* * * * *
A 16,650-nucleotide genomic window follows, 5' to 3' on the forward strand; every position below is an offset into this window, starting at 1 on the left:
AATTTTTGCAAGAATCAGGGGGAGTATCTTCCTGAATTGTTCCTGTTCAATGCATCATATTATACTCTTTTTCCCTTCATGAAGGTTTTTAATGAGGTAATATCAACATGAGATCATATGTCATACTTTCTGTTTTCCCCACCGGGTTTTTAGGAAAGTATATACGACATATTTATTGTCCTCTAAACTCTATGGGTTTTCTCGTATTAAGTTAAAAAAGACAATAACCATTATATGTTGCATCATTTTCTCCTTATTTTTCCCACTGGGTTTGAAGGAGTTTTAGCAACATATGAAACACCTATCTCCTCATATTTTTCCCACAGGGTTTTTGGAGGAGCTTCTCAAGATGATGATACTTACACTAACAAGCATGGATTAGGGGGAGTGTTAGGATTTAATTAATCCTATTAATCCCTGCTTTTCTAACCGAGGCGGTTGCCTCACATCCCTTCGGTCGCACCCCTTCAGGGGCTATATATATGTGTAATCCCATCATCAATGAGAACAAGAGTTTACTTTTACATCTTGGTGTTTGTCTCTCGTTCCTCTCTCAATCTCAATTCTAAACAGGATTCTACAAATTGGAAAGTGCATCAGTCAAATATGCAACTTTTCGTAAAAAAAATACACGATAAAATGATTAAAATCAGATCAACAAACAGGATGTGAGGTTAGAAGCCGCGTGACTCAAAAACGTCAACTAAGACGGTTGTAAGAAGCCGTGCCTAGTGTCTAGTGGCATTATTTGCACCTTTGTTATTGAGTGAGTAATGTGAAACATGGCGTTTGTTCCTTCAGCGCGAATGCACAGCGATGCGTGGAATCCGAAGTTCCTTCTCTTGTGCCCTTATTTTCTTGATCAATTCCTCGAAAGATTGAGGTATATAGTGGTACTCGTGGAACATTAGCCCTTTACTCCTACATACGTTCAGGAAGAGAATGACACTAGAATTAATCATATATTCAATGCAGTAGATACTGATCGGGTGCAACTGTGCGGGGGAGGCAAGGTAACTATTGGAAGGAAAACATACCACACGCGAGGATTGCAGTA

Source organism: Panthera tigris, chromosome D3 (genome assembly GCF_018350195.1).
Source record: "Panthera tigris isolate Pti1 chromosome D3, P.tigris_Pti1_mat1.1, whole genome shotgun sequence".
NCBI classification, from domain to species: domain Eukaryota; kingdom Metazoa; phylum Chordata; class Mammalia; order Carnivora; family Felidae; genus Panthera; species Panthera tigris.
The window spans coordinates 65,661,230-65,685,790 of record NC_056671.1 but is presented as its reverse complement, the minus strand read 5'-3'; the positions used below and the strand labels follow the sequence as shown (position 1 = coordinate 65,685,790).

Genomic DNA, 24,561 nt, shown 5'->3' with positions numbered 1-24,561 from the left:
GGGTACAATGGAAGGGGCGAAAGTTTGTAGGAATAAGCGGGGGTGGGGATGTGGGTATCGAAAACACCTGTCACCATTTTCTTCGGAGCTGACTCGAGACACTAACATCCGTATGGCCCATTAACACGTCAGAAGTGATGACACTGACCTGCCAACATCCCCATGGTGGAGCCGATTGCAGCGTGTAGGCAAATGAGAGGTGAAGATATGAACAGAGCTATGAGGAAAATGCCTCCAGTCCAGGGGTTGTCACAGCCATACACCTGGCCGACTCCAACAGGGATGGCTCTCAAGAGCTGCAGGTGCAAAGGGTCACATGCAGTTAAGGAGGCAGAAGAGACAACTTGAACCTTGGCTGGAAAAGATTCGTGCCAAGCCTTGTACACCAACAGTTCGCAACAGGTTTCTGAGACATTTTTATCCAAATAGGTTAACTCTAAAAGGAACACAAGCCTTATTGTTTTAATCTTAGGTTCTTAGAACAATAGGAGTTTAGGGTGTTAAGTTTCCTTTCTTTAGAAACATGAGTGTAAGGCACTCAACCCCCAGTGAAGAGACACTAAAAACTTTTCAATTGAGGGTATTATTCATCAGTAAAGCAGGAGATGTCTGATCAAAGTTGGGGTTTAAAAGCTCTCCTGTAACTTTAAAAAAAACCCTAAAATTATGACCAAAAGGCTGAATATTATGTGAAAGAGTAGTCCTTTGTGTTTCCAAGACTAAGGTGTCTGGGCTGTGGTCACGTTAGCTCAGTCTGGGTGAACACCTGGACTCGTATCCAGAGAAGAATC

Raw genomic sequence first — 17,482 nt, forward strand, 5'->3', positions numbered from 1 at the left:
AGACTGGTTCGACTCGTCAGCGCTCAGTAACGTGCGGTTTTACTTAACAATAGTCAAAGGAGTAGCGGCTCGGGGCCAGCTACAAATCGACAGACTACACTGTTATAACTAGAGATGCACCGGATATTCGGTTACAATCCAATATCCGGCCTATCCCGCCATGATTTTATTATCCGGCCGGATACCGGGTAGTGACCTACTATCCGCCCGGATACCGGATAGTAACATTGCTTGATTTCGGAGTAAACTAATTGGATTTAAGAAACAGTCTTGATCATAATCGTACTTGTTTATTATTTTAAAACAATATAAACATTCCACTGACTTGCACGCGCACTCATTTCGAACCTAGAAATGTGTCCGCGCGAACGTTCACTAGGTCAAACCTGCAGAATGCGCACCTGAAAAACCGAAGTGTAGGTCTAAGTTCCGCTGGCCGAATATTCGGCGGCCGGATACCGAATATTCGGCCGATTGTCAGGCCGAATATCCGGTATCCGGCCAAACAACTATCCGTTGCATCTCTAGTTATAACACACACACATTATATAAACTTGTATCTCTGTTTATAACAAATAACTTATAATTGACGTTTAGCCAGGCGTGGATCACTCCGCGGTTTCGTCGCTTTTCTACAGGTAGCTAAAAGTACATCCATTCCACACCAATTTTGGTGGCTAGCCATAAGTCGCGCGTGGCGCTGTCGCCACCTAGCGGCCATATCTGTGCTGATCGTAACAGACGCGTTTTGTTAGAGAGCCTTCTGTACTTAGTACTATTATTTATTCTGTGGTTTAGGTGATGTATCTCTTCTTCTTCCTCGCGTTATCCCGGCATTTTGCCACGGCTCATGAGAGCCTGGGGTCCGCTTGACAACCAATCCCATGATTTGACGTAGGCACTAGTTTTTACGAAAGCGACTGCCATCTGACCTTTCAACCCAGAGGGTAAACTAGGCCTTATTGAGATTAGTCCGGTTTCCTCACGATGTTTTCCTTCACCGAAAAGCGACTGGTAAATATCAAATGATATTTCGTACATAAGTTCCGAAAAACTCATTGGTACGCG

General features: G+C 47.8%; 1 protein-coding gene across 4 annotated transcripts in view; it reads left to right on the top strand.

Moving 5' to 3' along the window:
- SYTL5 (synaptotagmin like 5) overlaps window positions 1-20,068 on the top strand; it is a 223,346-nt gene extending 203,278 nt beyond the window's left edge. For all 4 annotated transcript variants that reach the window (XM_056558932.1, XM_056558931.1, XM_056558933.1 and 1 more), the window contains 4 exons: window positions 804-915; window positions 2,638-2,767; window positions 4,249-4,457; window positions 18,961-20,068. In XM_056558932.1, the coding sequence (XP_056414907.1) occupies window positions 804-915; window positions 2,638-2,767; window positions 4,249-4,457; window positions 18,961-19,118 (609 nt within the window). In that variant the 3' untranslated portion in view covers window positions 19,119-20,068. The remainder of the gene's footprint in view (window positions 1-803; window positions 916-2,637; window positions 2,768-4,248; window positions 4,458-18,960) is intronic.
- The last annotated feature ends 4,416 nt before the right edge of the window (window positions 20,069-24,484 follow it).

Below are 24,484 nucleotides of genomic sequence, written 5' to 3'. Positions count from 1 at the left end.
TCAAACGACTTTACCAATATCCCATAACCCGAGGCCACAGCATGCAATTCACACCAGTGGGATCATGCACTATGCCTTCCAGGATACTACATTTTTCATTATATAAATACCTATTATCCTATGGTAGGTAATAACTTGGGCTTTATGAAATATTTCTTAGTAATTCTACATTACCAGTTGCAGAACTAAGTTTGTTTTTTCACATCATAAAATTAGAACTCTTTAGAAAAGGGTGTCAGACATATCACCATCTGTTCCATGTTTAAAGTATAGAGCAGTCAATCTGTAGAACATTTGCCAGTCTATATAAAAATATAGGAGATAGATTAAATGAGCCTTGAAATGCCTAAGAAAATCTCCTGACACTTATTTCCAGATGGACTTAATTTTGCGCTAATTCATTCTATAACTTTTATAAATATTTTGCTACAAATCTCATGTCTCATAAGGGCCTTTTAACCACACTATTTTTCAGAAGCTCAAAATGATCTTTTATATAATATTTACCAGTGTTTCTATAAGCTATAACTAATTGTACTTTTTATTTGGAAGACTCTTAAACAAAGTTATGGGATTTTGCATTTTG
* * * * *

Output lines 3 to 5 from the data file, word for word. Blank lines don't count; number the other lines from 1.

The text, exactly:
Source organism: Panthera tigris, chromosome D3 (genome assembly GCF_018350195.1).
Source record: "Panthera tigris isolate Pti1 chromosome D3, P.tigris_Pti1_mat1.1, whole genome shotgun sequence".
NCBI classification, from domain to species: domain Eukaryota; kingdom Metazoa; phylum Chordata; class Mammalia; order Carnivora; family Felidae; genus Panthera; species Panthera tigris.